As someone who is continuously keeping up to date with the latest trends and developments within the social media world, I typically peruse the business section at Chapters or explore Amazon for new books on the subject. However, most of the time I come across monotonous retreads, with the majority of the books available repeating the same information, mainly gearing the content to introductory users. That’s why Jab, Jab, Jab, Right Hook: How to Tell Your Story in a Noisy, Social World, written by the highly esteemed Gary Vaynerchuk, is a refreshing guide on leveraging social media and building interactive communities.
What makes JJJRH an essential read for anyone who wants to effectively captivate audiences is that it dissects the failures of certain social posts and subsequently highlights the successes of effective content. Rather than explaining the basics of each social network or telling readers to simply ask users to “Buy Now!” 24/7, Vaynerchuk imparts one central piece of advice: engage your audience.
Of course, the goal of any social media “guru” is to create content that generates engagement in the form of likes, comments, and shares. Unfortunately, far too often brands are using their social channels to repeatedly ask users to follow through with an action rather than engaging with them. The title of the book pretty much gives away the main formula to achieve success: give a series of jabs in the form of content that engages your audience, and once in a while, throw a right hook in the form of a call to action that can translate into a potential lead and/or sale. This type of thinking meshes with the type of strategies I always put forth to clients: your content should never be 100% self-promotional. Reel fans in with tips, how-to content, posts relating to popular culture, etc., and then once they are hooked to your every word, hit them with that right hook that can lead to conversions.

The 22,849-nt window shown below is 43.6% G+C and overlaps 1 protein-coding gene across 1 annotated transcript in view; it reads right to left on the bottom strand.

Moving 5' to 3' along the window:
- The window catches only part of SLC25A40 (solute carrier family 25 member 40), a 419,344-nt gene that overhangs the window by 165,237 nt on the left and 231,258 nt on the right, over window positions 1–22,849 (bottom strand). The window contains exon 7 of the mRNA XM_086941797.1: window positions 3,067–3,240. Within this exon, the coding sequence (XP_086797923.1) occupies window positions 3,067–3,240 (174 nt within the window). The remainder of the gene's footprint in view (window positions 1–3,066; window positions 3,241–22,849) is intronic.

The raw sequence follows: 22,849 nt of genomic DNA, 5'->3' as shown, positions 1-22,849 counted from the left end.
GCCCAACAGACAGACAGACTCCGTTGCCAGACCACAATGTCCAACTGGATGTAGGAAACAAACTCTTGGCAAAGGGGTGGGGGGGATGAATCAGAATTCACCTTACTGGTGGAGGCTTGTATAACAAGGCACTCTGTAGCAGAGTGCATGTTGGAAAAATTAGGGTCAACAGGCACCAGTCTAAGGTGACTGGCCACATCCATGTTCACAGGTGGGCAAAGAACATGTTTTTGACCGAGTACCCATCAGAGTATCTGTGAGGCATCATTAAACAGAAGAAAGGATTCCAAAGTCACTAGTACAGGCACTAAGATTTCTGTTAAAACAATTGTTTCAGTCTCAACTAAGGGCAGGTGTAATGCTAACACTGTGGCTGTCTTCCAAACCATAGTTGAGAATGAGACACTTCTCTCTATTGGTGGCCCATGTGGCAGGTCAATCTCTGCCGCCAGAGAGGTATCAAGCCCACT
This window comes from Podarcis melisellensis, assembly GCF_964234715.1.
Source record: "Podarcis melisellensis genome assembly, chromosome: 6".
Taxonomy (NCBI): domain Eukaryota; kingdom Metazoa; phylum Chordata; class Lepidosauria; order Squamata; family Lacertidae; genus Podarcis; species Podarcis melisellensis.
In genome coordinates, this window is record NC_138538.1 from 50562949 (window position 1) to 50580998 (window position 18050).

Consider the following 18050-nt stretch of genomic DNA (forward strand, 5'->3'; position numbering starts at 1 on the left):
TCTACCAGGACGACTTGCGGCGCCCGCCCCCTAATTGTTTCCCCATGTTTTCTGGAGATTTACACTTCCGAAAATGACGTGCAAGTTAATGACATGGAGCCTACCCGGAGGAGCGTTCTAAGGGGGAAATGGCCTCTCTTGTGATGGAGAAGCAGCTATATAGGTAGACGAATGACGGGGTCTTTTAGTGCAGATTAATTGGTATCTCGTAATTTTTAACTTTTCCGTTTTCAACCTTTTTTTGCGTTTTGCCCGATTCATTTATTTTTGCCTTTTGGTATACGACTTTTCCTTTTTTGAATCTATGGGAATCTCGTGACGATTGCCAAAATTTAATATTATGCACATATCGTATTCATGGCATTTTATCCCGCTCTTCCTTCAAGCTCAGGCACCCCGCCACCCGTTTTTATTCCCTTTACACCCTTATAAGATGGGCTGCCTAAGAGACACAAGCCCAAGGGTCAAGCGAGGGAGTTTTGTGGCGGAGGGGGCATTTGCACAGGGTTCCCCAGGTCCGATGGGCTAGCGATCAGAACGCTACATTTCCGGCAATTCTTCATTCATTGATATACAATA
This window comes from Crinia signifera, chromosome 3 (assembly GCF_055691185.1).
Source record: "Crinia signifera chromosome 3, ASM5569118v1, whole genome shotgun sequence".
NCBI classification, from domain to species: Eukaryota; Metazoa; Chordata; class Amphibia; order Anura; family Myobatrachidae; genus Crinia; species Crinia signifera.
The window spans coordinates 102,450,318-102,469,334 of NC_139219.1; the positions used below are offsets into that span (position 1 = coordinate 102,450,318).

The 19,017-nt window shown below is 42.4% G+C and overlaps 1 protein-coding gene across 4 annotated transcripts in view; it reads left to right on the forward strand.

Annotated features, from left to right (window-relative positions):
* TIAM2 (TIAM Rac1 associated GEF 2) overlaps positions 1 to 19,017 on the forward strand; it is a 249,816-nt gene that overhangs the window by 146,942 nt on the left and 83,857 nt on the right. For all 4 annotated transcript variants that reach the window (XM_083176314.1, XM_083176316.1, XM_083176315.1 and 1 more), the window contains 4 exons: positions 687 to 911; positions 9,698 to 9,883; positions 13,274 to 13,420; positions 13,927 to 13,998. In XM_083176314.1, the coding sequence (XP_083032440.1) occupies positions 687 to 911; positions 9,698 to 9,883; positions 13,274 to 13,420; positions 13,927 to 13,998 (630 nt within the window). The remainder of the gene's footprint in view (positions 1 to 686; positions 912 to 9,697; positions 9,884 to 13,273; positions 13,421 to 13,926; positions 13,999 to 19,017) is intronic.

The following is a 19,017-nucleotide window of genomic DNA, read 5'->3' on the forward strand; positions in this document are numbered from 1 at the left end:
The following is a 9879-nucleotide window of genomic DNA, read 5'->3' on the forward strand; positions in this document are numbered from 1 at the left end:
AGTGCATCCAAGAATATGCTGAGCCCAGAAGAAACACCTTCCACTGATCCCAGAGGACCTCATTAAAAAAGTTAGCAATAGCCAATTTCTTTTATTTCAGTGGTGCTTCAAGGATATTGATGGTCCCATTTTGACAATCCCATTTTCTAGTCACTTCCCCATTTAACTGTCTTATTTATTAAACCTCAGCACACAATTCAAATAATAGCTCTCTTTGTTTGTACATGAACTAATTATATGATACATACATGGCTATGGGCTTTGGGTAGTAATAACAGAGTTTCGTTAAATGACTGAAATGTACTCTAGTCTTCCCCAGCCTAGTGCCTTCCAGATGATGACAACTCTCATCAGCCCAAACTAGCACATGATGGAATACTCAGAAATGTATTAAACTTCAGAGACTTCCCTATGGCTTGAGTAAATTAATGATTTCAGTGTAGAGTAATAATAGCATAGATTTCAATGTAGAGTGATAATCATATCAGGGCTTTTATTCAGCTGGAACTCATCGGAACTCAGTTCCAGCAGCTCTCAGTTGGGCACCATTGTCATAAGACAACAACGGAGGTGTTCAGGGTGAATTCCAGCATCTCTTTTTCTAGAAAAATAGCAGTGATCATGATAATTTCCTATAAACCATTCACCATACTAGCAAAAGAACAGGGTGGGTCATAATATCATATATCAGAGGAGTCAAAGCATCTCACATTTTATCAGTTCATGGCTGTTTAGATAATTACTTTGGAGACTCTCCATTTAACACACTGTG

Another pertinent lesson in this book is that you must tailor your social media content according to the platform on which you’re posting. A static post on Facebook will not resonate well (or at all) on Tumblr due to the nature of both sites. Rather, GIF-based content is more efficacious on the latter and elicits a considerable higher rate of engagement than simple cross-posting. JJJRH goes into depth on how to leverage five of the biggest social media sites, providing case studies (both successes and failures) from some of the most followed brands. The main of chapters are:
- Storytell on Facebook
- Listen Well on Twitter
- Glam It Up on Pinterest
- Create Art on Instagram
- Get Animated on Tumblr
Additionally, Vaynerchuk provides a review of the remaining emerging networks: Google+, LinkedIn, Vine, and Snapchat. An interesting lesson I learned from reading this book was the fact that some of the branded organic (not paid) content I push out lacks a logo; in fact, it seems to be a common mistake by most, if not, 99% of brands that use social media. Investing in high-res images is becoming far more important with the proliferation of mobile technology, and image-based content has proven to generate more interaction than simple posts. With that in mind, many brands fail to slap their logos on branded content. Once I saw Vaynerchuk point that out, I figuratively kicked myself because it’s an easy thing to forget when creating social content, but it can be a costly mistake when advertising to new audiences. That’s not to say you should stick your logo on everything; rather, plant your logo on branded content or social-based advertisements.
Social media is a rapidly involving element of online marketing. As a result, what is written today may become outdated within a a year or even a couple of months. However, this book provides a timeless lesson in producing intriguing content to build audiences and create active communities. Unlike the traditional book on social media, this is a great read even for those who have mastered social marketing and direct teams of community managers.
More information about Jab, Jab, Jab, Right Hook: How to Tell Your Story in a Noisy, Social World: http://garyvaynerchuk.com/jjjrh/